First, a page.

Listen to understand
Change is difficult. It’s hard work. It involves tough conversations and new levels of honesty. It’s not just about getting uncomfortable; it’s about being brave and vulnerable enough to lean into those hard conversations, to share your experiences and feelings and to hear those of your colleagues. We know this first-hand at NABS. Like many organisations, we’re working to ensure that we’re an inclusive organisation for our team, those we work with and those we support.
Our D&I working group, a volunteer group of NABS employees, is currently inputting into our strategy. We’ve had some emotional and difficult conversations. There’s frustration that we’re not moving quickly enough, balanced with an acknowledgement that we need to be thoughtful and considered in every step we take. Listening, reflecting and learning are essential to effect lasting change; we need to avoid short-termism.
Understand that discrimination is devastating. It can ruin wellbeing and wreck entire careers. If you stop people from bringing their true selves to work, stress, unhappiness, isolation and exhaustion increase as people hide key parts of themselves. Clearly, these factors impede on someone’s ability to perform in their roles.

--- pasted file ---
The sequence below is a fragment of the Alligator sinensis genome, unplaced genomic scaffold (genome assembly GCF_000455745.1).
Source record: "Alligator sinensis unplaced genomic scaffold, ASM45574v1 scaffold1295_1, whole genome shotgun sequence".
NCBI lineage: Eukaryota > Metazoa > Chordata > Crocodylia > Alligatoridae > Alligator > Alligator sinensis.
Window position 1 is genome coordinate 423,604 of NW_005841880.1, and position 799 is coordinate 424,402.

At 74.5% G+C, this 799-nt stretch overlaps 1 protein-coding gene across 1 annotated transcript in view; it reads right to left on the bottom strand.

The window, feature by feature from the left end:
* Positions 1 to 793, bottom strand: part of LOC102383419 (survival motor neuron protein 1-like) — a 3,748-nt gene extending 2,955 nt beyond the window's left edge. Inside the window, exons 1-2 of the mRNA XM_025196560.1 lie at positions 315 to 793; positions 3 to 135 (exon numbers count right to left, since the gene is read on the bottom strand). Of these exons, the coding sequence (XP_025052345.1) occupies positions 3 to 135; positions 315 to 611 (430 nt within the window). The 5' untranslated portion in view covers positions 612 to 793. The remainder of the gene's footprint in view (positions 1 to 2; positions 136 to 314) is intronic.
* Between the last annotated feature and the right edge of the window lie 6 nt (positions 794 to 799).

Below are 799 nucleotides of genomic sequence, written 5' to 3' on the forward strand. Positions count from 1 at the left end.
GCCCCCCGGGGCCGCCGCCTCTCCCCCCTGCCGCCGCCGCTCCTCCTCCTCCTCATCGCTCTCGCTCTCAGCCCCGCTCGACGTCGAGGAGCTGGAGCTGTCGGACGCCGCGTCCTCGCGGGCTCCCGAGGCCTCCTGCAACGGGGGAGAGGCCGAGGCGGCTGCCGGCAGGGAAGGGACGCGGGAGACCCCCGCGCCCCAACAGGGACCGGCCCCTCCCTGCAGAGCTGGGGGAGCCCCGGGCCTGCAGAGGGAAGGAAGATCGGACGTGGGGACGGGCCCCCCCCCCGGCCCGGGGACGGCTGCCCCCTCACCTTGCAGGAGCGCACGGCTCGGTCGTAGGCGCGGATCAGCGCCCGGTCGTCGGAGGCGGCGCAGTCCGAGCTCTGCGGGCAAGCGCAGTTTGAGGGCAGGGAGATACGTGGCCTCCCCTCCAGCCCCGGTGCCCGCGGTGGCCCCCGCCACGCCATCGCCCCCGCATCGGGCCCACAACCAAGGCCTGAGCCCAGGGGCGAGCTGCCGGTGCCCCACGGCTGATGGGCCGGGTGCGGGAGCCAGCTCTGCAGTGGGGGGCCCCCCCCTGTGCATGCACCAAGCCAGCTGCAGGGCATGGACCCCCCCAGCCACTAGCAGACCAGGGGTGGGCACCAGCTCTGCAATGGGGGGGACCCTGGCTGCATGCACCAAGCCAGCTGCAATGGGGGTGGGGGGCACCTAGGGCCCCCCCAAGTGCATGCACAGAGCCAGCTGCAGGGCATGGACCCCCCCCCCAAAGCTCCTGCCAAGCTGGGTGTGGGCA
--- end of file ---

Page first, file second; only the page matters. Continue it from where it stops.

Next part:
Go deeper than looking at people through one lens. Intersectionality is more than just a word. People’s backgrounds are woven from more than one strand; this isn’t about putting people into neat boxes.
Ask someone how they’re feeling
Examine how you can create an inclusive culture while we work remotely and how COVID is impacting on marginalised groups. For example, women working from home with little or no childcare. Ask your employees about their challenges and then work to find solutions; flexibility is key.
Understand how systemic racism is affecting people. George Floyd’s murder and the aftermath of this dreadful event have been incredibly painful for Black people in particular. This trauma has led to anger, anxiety, fear and more, not helped by COVID. Those affected need tailored emotional support. Be proactive; regularly ask people how their wellbeing is. You don't need a trigger to ask somebody how they're feeling. It’s good practice to habitually ask everyone how they're doing.
Listen to the experiences of those who face inequality and work out what you can do about it on both an organisational and individual level. Discrimination comes in many forms, from systemic injustice to microaggressions. Some people will have been told they’re not suitable for a particular role because of their background. Others will have felt pressure to dial down their personalities for fear of being cast into an unflattering stereotype.